You have already been given some good advice in this thread.
FightinIrish and Roundhead are spot on with regards to being elite at both bodybuilding AND MMA. However, the way I read your post, it seems you just want to try your hand at martial arts/MMA/combat sports. If that is the case I think you can absolutely do both.
I do not know how long you have been lifting. Your post says you are following a 5 day split for bodybuilding, I do not know if that is the total time you have been training or just your most recent regime. You have also mentioned that there is an MMA gym you would like to train at, but it is out of reach due to financial constraints.
Here is what I suggest. First, you must find a gym that you want to train at, can afford financially, and can fit training at into your schedule. Open the phone book/go online and look for martial arts schools, boxing/kickboxing gyms, and Judo/wrestling clubs. See if you can find a location near you. Visit/watch classes. Pick the one you think you fit best, that you can afford, and that you can attend a couple times a week with your school schedule.
You may need to get a part time job in order to finance this. That is fine. Do not pick a gym that costs a ton, and use this as an opportunity to practice time management. I do not know what level of education you are at, undergrad/university, post-grad/masters, doctorate, ect., but regardless time management is important. Working 12 hours a week or so shouldn't put you in a bad spot with your studies, especially if you can find a job that lets you get some studying done at work. For students I would recommend a job that falls into one of three categories:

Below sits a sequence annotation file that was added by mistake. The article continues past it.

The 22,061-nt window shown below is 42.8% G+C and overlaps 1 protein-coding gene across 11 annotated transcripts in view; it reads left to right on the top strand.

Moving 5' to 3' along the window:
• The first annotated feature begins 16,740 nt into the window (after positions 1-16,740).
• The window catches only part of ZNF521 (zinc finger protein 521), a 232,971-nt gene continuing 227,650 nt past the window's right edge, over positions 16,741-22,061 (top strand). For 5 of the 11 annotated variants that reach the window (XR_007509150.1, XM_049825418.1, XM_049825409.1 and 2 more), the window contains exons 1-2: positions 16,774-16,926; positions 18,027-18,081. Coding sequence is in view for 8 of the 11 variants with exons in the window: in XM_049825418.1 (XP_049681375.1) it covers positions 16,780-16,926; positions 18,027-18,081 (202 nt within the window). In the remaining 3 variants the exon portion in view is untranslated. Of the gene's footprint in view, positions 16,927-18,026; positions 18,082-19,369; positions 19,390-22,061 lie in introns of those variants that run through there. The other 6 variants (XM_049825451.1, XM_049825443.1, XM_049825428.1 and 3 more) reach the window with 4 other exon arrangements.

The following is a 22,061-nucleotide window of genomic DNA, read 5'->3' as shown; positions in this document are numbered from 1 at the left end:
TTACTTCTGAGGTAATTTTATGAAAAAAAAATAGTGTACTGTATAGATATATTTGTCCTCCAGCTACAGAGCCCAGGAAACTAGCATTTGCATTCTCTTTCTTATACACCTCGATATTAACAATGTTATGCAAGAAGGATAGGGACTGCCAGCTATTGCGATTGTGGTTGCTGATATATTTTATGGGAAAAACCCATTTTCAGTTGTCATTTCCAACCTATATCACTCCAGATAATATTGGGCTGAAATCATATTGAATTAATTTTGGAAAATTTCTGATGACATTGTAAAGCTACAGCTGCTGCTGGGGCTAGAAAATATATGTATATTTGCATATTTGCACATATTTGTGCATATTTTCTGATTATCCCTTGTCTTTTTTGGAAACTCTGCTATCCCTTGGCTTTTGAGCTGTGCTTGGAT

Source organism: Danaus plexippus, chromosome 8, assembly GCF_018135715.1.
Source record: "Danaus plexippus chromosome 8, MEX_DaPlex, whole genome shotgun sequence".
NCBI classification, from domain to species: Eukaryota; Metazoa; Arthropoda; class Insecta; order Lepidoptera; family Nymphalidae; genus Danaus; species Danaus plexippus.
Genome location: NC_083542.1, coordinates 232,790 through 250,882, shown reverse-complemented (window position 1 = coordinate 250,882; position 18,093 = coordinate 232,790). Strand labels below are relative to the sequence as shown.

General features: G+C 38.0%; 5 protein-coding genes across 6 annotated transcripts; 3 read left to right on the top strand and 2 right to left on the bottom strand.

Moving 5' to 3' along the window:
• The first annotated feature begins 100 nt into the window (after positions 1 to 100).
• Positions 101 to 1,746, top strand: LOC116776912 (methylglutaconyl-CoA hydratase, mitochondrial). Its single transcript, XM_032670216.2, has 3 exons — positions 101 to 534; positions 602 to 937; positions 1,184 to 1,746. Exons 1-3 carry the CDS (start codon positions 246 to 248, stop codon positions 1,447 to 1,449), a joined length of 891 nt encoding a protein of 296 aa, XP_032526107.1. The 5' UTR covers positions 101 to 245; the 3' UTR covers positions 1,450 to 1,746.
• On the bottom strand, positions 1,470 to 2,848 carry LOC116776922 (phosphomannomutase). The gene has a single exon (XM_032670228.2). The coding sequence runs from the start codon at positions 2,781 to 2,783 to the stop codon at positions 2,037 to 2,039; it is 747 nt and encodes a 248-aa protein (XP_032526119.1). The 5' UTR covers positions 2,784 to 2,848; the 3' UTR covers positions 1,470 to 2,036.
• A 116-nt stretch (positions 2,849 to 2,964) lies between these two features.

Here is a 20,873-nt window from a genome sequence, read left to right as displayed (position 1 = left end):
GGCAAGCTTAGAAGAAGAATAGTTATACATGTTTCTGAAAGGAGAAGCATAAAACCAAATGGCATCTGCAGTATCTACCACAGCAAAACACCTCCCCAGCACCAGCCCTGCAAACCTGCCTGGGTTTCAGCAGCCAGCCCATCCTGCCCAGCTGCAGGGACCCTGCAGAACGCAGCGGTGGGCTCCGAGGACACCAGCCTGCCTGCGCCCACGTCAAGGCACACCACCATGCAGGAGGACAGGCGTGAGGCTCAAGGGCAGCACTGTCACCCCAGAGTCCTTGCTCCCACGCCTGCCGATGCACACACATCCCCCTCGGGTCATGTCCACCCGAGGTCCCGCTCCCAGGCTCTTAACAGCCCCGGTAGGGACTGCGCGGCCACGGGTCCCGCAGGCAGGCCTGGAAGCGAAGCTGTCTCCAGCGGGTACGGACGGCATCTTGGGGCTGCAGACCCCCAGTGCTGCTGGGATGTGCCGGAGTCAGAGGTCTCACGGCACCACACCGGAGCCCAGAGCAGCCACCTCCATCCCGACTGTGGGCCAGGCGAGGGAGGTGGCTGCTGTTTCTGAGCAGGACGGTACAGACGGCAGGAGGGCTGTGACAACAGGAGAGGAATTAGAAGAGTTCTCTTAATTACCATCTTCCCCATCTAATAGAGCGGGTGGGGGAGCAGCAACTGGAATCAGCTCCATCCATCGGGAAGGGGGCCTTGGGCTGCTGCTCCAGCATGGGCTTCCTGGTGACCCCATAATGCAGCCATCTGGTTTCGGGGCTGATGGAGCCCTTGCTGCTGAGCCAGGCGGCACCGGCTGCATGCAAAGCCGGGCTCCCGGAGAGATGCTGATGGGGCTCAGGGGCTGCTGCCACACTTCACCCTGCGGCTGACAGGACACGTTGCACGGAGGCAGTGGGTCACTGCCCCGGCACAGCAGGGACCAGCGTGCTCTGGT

A. Related to your future career. So future doctors/nurses may want a hospital job. Future reporters might want to do anything at a newspaper or magazine.
B. Pays well/tips-Tending bar, waiting tables, ect all do a good job of putting a high amount of cash in your pocket for minimal time. It is a financial bonus if you are stuck working shifts you would otherwise be out spending money.
C. Lets you combine work with study time. Some desk jobs/night time security jobs leave you with a decent part of every on the clock hour to study. Even though the pay might not be great, it is a time saver.
Finally, shoot for attending your martial arts/fight gym twice a week to start. While this will get shunned by the hardcore set, it is enough to get started. As for weight training, do both combat sports and lifting until one interferes with the other. Then, decrease the time spent doing whichever one you like less. I concede a 5 day a week lifting schedule sounds like it will interfere sooner, rather than later, but 3-4 days a week in the weight room is pretty standard for University athletes.
Now this is not a plan for becoming an elite bodybuilder, or champion fighter. Roundhead and Irish have explained why. This is a plan for getting to do both. If 8 months from now you realize that you would rather box than lift, then you can make that choice. If you would rather snatch, clean and jerk, and front squat than choke, arm-bar, and pummel than you can make that choice as well. Regardless, you will be able to make the choice based on your own experience.
ADDENDUM: I glanced over this post before hitting submit and saw I had miss-spelled "doctorate." That is a bad sign. So...listen to Irish, or Roundhead, or Westdale, really anyone but me.